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New Years Wishes from our Rabbis

As a graduate of the Hebrew Union College - Jewish Institute of Religion I was invited, as every year, to join a conference call with President Obama this morning as he extends greetings to Reform Rabbis. Unfortunately I had a conflict in my schedule which precluded my participation but I thought, considering the turmoil in the Middle East and the pressing issues in this country, beyond the platitudes, what could he really say?
And then I got a message from Rabbi Robert Orkand, who graduated with me from HUC. He is currently the president of ARZA, a branch of the Reform Movement which advocates for Liberal Judaism in Israel. While he's not president of the United States, his message could have been delivered by any head of state. He wrote:
During the coming year may you enjoy good health and happiness. May peace reign over our country and throughout the world. May you have a kiss from your beloved, a smile from a child, a warm cozy house with the aroma of good food baking in the oven. May you have wise governors and merciful tax collectors, good friends and helpful neighbors. May you enjoy the fruits of your labors, celebrate birthdays and anniversaries, and may the sun shine on your face - but not too much. May you see a rainbow. May the Sabbath Queen enter your home and enable you to follow the teachings of the Torah with love. May the world be a better place because you are in it, and may you find delight in reading a good book, finding a good bargain, doing a good deed, and giving tzedakah with an open hand. Whenever it rains - as it will, may you have an umbrella. And may we meet on the streets of Jerusalem in the year to come.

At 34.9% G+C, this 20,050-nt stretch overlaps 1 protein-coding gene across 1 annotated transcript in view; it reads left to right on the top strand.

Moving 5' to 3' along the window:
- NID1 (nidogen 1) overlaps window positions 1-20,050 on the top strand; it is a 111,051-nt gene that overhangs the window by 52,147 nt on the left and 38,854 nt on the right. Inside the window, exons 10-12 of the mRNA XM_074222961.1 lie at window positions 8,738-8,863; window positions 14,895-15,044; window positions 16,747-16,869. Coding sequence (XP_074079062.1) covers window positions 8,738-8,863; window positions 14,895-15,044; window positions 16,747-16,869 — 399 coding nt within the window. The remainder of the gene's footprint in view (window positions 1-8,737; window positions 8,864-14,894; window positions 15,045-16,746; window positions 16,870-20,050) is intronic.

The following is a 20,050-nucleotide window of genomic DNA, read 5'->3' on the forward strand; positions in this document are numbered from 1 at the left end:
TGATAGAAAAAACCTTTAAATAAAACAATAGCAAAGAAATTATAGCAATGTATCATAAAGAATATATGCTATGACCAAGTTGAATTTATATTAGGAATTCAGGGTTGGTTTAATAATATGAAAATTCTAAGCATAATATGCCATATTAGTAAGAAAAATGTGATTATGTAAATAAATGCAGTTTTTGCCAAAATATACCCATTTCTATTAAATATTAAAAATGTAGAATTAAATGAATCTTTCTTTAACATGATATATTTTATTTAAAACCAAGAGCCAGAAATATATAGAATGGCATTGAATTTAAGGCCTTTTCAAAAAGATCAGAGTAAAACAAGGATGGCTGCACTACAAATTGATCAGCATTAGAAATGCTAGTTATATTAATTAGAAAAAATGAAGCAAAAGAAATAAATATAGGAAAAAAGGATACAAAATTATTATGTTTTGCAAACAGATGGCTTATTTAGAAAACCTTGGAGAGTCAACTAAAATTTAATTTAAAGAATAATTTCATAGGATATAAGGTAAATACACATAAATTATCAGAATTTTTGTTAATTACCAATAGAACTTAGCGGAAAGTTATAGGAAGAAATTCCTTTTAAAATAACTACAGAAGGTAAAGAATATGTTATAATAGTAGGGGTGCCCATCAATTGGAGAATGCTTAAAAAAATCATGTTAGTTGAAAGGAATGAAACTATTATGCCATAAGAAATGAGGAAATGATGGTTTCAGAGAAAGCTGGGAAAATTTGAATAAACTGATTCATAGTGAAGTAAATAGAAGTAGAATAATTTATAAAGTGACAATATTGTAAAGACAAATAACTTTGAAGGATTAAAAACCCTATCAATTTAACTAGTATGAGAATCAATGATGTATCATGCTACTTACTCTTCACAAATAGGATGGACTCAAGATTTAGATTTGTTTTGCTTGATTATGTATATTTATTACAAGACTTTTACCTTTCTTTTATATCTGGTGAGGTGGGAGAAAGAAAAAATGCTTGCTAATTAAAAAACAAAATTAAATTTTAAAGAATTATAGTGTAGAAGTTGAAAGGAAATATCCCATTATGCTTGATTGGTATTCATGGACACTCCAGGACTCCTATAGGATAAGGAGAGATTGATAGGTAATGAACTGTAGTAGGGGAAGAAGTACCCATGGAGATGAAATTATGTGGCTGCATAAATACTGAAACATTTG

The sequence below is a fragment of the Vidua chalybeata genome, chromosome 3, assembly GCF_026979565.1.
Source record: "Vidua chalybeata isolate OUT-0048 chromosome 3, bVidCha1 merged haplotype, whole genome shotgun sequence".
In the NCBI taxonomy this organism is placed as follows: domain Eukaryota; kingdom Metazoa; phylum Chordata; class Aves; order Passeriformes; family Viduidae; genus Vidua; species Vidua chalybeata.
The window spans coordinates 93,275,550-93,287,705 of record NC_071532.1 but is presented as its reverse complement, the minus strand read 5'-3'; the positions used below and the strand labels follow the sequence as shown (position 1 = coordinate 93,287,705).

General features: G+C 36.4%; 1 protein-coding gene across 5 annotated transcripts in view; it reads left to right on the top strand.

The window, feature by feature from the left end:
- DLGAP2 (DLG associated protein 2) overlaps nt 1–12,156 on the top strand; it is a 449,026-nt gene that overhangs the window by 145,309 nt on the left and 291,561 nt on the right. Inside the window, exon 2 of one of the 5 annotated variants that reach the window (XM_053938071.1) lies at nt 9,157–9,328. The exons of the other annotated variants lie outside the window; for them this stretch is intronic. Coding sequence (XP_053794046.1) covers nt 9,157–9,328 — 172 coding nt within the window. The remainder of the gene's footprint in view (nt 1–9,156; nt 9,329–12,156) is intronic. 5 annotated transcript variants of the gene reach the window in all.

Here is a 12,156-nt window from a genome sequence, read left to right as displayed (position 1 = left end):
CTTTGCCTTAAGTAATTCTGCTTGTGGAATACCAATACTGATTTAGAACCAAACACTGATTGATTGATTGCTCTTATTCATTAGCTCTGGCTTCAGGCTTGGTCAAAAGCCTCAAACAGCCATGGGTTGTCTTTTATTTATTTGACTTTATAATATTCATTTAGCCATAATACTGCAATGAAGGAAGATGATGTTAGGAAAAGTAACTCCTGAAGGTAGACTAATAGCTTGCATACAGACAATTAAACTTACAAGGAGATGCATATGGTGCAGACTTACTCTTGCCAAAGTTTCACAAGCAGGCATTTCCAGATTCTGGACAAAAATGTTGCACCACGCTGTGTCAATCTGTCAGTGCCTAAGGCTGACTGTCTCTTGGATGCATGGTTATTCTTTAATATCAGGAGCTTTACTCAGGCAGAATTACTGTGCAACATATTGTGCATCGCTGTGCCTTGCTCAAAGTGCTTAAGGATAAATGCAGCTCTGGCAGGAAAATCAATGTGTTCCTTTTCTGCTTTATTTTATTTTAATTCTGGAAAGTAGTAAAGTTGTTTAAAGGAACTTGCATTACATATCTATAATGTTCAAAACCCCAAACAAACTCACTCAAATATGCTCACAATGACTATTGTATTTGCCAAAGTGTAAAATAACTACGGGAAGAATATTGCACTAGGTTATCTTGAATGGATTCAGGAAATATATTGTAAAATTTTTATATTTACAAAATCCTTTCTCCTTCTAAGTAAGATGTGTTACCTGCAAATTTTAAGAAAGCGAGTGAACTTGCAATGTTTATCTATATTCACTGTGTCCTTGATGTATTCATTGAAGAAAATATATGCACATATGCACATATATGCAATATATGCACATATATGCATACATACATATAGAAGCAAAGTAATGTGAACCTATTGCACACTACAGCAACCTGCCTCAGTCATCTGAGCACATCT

I don't know if he composed this greeting, but I liked it very much. It reminds all of us to be thankful for the small things in life. We need to be reminded every once in a while. So keep an umbrella with you... because in everyone's life, there will always be a little rain ... but also enjoy the sunshine. From my familiy to yours... Shanah Tova. 

Rabbi Brown

Dear Beth Am family,
I received a Rosh Hashanah e-mail from a friend of mine that I would like to share with all of you.
The essence of any holiday is represented by its main mitzvah.
The mitzvah of Rosh Hashana is the shofar. According to the basic Torah law, the minimum requirement is 9 sounds of the shofar.
The Talmud explains that the shofar sounds represent the sounds of crying. That means that the essence of Rosh Hashana is to cry out.
But it goes deeper than that...
The actual mitzvah of shofar is not to blow the shofar. It is to hear the sounds of the shofar. 
So really, the essence of Rosh Hashana is to hear someone else's cry. 
In that merit, may G-d hear our cries and answer our prayers with blessings and good fortune.
Wishing you a healthy, successful, and meaningful New Year filled with blessings.

Wishing you all a Shanah Tovah U'Metukah - a happy, healthy and sweet New Year
Rabbi Mickey Baum